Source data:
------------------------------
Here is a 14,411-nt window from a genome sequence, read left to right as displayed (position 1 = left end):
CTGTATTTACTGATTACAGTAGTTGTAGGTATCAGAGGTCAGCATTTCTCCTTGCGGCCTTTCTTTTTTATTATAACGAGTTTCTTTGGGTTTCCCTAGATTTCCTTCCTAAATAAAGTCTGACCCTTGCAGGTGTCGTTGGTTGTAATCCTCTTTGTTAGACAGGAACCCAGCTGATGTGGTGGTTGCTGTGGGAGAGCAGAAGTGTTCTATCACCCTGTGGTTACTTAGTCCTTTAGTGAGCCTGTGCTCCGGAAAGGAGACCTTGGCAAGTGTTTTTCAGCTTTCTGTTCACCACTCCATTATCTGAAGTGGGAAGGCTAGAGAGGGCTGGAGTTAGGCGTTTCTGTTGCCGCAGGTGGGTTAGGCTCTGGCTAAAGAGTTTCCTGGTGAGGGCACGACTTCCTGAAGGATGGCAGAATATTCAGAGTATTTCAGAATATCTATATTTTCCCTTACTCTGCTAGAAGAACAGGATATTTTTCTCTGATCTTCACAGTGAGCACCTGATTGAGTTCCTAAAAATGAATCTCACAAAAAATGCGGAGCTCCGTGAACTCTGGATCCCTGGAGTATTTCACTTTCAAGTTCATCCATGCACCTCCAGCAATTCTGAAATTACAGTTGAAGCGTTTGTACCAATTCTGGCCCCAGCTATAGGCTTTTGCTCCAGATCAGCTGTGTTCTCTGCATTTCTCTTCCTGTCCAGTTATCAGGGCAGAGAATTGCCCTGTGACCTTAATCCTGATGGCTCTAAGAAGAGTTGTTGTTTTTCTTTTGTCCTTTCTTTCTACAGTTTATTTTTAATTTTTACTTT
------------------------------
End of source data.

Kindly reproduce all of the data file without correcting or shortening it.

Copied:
Here is a 14,411-nt window from a genome sequence, read left to right as displayed (position 1 = left end):
CTGTATTTACTGATTACAGTAGTTGTAGGTATCAGAGGTCAGCATTTCTCCTTGCGGCCTTTCTTTTTTATTATAACGAGTTTCTTTGGGTTTCCCTAGATTTCCTTCCTAAATAAAGTCTGACCCTTGCAGGTGTCGTTGGTTGTAATCCTCTTTGTTAGACAGGAACCCAGCTGATGTGGTGGTTGCTGTGGGAGAGCAGAAGTGTTCTATCACCCTGTGGTTACTTAGTCCTTTAGTGAGCCTGTGCTCCGGAAAGGAGACCTTGGCAAGTGTTTTTCAGCTTTCTGTTCACCACTCCATTATCTGAAGTGGGAAGGCTAGAGAGGGCTGGAGTTAGGCGTTTCTGTTGCCGCAGGTGGGTTAGGCTCTGGCTAAAGAGTTTCCTGGTGAGGGCACGACTTCCTGAAGGATGGCAGAATATTCAGAGTATTTCAGAATATCTATATTTTCCCTTACTCTGCTAGAAGAACAGGATATTTTTCTCTGATCTTCACAGTGAGCACCTGATTGAGTTCCTAAAAATGAATCTCACAAAAAATGCGGAGCTCCGTGAACTCTGGATCCCTGGAGTATTTCACTTTCAAGTTCATCCATGCACCTCCAGCAATTCTGAAATTACAGTTGAAGCGTTTGTACCAATTCTGGCCCCAGCTATAGGCTTTTGCTCCAGATCAGCTGTGTTCTCTGCATTTCTCTTCCTGTCCAGTTATCAGGGCAGAGAATTGCCCTGTGACCTTAATCCTGATGGCTCTAAGAAGAGTTGTTGTTTTTCTTTTGTCCTTTCTTTCTACAGTTTATTTTTAATTTTTACTTT